Once the j-arm is snug, the front and back wheels are secured with hook and loop straps which are supplied with the rack. The strap slides through a slot in the rack, then wraps around the wheel, under the rack and again around the wheel. It’s really quick and easy to load your bike and go.
Driving around on local streets, the rack didn’t sway or wobble. I also liked that there was a reflective decal on the rack to increase visibility helping to avoid being hit from behind. Note, I tested the rack up to 45 mph, but haven’t yet tested on the expressway.
When not using the rack, it can be stored inside your car or garage. No matter which you choose, lay the j-arm down on the rear wheel basket and use the hook and loop strap to secure it to the rack preventing it from bouncing around.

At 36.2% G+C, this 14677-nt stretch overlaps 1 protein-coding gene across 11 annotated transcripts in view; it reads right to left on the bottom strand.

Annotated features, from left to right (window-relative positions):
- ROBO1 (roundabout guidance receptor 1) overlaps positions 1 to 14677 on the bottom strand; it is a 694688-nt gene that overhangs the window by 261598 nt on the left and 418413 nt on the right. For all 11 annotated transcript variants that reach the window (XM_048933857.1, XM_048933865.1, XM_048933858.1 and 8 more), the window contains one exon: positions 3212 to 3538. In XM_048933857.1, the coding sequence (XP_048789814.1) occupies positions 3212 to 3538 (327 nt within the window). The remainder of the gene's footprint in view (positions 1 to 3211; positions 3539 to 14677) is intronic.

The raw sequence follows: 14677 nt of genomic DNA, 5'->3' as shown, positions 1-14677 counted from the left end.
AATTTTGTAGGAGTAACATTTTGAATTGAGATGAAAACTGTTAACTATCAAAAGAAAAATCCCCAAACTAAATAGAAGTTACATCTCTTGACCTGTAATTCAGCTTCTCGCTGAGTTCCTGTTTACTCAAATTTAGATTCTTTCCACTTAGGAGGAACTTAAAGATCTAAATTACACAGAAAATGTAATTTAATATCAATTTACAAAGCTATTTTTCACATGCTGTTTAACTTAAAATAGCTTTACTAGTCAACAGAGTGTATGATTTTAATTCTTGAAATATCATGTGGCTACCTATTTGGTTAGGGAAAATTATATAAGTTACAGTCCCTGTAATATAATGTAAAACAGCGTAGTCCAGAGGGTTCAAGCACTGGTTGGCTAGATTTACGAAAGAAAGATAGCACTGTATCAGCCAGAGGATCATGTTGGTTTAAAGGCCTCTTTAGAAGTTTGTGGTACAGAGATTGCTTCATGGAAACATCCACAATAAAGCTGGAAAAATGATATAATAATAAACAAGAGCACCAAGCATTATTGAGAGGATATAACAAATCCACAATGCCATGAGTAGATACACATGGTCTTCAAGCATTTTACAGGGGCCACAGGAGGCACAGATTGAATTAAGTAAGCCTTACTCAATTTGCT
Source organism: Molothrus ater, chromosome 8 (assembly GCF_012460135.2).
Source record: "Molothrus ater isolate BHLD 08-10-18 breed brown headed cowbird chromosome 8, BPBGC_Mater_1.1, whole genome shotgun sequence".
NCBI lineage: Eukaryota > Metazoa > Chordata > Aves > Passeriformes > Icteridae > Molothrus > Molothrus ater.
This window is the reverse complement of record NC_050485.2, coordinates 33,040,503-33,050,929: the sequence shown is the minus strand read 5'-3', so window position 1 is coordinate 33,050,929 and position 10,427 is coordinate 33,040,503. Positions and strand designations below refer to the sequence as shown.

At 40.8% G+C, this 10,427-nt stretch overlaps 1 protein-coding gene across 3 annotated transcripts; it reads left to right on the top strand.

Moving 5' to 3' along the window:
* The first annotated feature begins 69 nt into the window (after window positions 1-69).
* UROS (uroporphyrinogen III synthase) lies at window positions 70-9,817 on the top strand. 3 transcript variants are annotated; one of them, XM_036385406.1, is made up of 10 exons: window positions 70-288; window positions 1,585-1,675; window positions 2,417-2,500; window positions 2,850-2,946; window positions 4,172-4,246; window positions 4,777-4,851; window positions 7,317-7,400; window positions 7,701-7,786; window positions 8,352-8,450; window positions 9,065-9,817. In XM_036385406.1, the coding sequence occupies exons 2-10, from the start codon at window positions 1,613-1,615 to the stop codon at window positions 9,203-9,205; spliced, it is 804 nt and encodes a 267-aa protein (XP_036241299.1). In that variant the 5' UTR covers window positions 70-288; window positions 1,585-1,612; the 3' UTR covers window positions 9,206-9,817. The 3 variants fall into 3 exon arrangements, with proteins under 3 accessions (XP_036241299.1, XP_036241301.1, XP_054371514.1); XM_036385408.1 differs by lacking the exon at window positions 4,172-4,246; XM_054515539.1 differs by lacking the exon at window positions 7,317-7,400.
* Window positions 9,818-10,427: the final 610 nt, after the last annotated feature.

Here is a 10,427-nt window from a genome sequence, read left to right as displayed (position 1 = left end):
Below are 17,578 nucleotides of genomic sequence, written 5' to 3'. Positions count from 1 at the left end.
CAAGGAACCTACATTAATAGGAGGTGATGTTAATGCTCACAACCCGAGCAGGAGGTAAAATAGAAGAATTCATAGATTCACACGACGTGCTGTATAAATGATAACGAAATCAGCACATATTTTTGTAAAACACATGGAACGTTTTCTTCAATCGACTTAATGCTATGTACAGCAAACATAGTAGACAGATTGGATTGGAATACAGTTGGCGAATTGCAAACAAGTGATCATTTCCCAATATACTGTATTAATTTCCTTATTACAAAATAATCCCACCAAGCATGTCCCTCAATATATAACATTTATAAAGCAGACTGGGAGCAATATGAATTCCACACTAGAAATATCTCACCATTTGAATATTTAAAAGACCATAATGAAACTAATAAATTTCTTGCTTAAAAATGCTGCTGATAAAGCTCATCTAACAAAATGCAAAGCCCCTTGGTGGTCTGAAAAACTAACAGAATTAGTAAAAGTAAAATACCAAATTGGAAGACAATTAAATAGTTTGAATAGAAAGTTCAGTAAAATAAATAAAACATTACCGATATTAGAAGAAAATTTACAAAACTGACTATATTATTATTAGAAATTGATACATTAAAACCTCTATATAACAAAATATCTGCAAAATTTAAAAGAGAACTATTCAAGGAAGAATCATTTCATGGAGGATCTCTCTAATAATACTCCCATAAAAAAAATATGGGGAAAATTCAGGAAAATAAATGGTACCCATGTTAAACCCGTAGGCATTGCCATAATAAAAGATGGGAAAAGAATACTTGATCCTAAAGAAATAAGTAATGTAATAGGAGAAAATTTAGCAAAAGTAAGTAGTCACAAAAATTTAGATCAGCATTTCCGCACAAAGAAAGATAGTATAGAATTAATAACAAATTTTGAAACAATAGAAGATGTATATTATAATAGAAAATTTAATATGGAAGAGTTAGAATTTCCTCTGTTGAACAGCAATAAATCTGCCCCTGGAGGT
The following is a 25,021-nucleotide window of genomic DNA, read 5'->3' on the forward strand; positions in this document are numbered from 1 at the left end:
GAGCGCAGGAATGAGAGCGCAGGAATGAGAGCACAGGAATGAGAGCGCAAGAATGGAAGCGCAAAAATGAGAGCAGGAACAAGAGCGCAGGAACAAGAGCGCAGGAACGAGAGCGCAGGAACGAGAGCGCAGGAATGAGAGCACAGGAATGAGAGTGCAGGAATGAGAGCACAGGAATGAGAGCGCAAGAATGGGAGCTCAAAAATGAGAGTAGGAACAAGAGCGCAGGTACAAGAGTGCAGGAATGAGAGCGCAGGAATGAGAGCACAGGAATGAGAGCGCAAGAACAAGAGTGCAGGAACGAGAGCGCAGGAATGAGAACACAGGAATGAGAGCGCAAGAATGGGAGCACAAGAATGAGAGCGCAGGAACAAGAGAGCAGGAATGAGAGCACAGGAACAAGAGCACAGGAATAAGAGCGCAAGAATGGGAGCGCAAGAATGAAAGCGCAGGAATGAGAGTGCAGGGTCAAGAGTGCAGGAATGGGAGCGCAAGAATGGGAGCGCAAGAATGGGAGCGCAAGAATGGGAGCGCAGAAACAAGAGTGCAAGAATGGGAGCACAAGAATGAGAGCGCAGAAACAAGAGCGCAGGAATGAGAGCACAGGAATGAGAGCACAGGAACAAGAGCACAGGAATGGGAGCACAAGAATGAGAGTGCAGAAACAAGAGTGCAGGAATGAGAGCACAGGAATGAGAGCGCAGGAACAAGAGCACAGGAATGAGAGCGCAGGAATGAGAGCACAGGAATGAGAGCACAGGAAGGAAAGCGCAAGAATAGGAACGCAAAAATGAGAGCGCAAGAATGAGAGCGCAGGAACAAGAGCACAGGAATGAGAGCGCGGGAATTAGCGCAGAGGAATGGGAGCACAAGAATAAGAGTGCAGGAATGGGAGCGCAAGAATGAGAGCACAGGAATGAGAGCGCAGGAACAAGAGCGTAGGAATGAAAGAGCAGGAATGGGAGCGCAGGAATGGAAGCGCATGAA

Fits Most Bikes in Your Stable
The MAX rack will fit virtually any bike in your garage, including an ebike. The specs are 49.5” maximum wheel base, 20-29” wheel diameters, 20mm – 26×5” fat tire widths and holds up to a 60 pound bike.
Modular Options to Fit Your Needs
There are several options for the MAX, giving you the ability to pick and choose what’s important to you.
- The MAX is compatible with a 2” receiver, but for an additional $69 you can get the Big Dog Adapter which will allow you to use with a 1¼” receiver.
- Need to be able to work on your bike at the trail head or before a race? The optional Park Tool head turns your rack into a sturdy work stand for $249 more.